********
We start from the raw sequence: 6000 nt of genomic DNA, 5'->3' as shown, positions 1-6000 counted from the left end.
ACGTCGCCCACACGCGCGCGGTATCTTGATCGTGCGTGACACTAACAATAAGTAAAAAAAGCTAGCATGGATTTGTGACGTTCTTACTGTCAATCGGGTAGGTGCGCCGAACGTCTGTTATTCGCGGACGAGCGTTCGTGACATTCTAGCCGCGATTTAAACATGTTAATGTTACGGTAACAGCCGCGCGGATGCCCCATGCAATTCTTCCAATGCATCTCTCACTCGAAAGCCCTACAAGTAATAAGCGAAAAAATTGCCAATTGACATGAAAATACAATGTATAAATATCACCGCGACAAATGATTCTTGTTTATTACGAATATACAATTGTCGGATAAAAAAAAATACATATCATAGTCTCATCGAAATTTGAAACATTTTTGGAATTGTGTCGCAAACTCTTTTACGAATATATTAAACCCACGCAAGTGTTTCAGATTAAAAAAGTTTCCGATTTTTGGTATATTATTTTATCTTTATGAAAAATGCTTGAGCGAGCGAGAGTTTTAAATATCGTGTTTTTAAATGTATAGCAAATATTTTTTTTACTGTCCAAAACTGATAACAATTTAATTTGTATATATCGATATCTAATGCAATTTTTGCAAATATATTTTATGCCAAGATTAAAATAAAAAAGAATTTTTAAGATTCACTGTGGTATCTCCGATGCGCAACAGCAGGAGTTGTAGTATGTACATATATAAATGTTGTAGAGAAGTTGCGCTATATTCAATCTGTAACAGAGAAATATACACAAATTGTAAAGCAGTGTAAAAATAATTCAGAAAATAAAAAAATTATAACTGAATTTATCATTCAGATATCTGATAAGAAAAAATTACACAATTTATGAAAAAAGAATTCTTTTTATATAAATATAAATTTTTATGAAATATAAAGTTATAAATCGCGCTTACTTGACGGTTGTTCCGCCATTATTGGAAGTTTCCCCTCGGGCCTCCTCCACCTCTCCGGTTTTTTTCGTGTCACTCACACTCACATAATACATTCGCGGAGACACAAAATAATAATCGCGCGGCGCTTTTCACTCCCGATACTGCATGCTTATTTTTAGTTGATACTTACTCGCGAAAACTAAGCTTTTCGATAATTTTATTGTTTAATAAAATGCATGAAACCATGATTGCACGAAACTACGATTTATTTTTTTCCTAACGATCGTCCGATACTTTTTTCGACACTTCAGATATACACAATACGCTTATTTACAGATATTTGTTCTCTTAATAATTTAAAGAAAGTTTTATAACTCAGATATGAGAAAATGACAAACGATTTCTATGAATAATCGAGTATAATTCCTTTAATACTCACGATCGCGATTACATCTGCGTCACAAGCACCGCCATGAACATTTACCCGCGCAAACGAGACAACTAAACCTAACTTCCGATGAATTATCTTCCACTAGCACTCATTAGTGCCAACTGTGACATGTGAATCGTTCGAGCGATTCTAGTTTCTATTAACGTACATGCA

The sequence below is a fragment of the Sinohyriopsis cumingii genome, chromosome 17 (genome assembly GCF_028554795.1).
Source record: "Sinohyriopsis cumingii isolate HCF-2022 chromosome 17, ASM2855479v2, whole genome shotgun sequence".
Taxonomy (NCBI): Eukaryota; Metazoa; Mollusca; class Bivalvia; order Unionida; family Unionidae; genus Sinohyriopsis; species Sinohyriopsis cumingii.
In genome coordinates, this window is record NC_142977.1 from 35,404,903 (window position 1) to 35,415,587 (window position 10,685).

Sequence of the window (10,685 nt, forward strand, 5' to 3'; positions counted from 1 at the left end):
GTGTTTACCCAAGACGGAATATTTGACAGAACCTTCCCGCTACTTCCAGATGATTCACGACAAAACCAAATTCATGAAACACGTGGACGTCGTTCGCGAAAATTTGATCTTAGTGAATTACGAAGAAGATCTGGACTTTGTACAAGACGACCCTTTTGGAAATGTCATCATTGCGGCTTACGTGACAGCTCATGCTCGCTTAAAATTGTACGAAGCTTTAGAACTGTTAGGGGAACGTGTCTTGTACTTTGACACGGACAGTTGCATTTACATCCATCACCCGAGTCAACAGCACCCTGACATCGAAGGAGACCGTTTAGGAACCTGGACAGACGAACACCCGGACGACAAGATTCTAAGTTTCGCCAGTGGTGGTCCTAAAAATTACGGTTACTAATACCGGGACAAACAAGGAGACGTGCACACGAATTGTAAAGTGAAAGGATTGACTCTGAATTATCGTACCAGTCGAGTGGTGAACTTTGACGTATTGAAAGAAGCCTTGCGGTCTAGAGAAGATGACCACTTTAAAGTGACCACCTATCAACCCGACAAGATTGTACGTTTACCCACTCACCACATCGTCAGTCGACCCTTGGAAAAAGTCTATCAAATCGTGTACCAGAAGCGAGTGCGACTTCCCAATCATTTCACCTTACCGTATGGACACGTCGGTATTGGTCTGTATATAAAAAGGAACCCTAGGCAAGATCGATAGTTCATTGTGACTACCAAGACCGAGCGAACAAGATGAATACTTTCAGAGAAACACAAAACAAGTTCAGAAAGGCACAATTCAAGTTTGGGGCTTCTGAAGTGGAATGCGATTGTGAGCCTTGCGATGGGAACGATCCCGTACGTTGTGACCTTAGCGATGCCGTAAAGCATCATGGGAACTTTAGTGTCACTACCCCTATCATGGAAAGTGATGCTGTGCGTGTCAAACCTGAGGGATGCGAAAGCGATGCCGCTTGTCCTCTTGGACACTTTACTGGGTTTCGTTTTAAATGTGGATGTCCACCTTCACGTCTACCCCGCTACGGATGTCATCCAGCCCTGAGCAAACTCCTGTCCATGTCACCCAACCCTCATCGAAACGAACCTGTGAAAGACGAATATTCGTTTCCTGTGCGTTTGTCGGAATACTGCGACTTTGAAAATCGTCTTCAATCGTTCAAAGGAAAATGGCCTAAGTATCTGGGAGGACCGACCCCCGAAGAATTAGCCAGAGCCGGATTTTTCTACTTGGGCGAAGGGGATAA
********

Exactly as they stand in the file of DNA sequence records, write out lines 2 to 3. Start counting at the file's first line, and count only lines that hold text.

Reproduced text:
ACGTCGCCCACACGCGCGCGGTATCTTGATCGTGCGTGACACTAACAATAAGTAAAAAAAGCTAGCATGGATTTGTGACGTTCTTACTGTCAATCGGGTAGGTGCGCCGAACGTCTGTTATTCGCGGACGAGCGTTCGTGACATTCTAGCCGCGATTTAAACATGTTAATGTTACGGTAACAGCCGCGCGGATGCCCCATGCAATTCTTCCAATGCATCTCTCACTCGAAAGCCCTACAAGTAATAAGCGAAAAAATTGCCAATTGACATGAAAATACAATGTATAAATATCACCGCGACAAATGATTCTTGTTTATTACGAATATACAATTGTCGGATAAAAAAAAATACATATCATAGTCTCATCGAAATTTGAAACATTTTTGGAATTGTGTCGCAAACTCTTTTACGAATATATTAAACCCACGCAAGTGTTTCAGATTAAAAAAGTTTCCGATTTTTGGTATATTATTTTATCTTTATGAAAAATGCTTGAGCGAGCGAGAGTTTTAAATATCGTGTTTTTAAATGTATAGCAAATATTTTTTTTACTGTCCAAAACTGATAACAATTTAATTTGTATATATCGATATCTAATGCAATTTTTGCAAATATATTTTATGCCAAGATTAAAATAAAAAAGAATTTTTAAGATTCACTGTGGTATCTCCGATGCGCAACAGCAGGAGTTGTAGTATGTACATATATAAATGTTGTAGAGAAGTTGCGCTATATTCAATCTGTAACAGAGAAATATACACAAATTGTAAAGCAGTGTAAAAATAATTCAGAAAATAAAAAAATTATAACTGAATTTATCATTCAGATATCTGATAAGAAAAAATTACACAATTTATGAAAAAAGAATTCTTTTTATATAAATATAAATTTTTATGAAATATAAAGTTATAAATCGCGCTTACTTGACGGTTGTTCCGCCATTATTGGAAGTTTCCCCTCGGGCCTCCTCCACCTCTCCGGTTTTTTTCGTGTCACTCACACTCACATAATACATTCGCGGAGACACAAAATAATAATCGCGCGGCGCTTTTCACTCCCGATACTGCATGCTTATTTTTAGTTGATACTTACTCGCGAAAACTAAGCTTTTCGATAATTTTATTGTTTAATAAAATGCATGAAACCATGATTGCACGAAACTACGATTTATTTTTTTCCTAACGATCGTCCGATACTTTTTTCGACACTTCAGATATACACAATACGCTTATTTACAGATATTTGTTCTCTTAATAATTTAAAGAAAGTTTTATAACTCAGATATGAGAAAATGACAAACGATTTCTATGAATAATCGAGTATAATTCCTTTAATACTCACGATCGCGATTACATCTGCGTCACAAGCACCGCCATGAACATTTACCCGCGCAAACGAGACAACTAAACCTAACTTCCGATGAATTATCTTCCACTAGCACTCATTAGTGCCAACTGTGACATGTGAATCGTTCGAGCGATTCTAGTTTCTATTAACGTACATGCA

The sequence below is a fragment of the Sinohyriopsis cumingii genome, chromosome 17 (genome assembly GCF_028554795.1).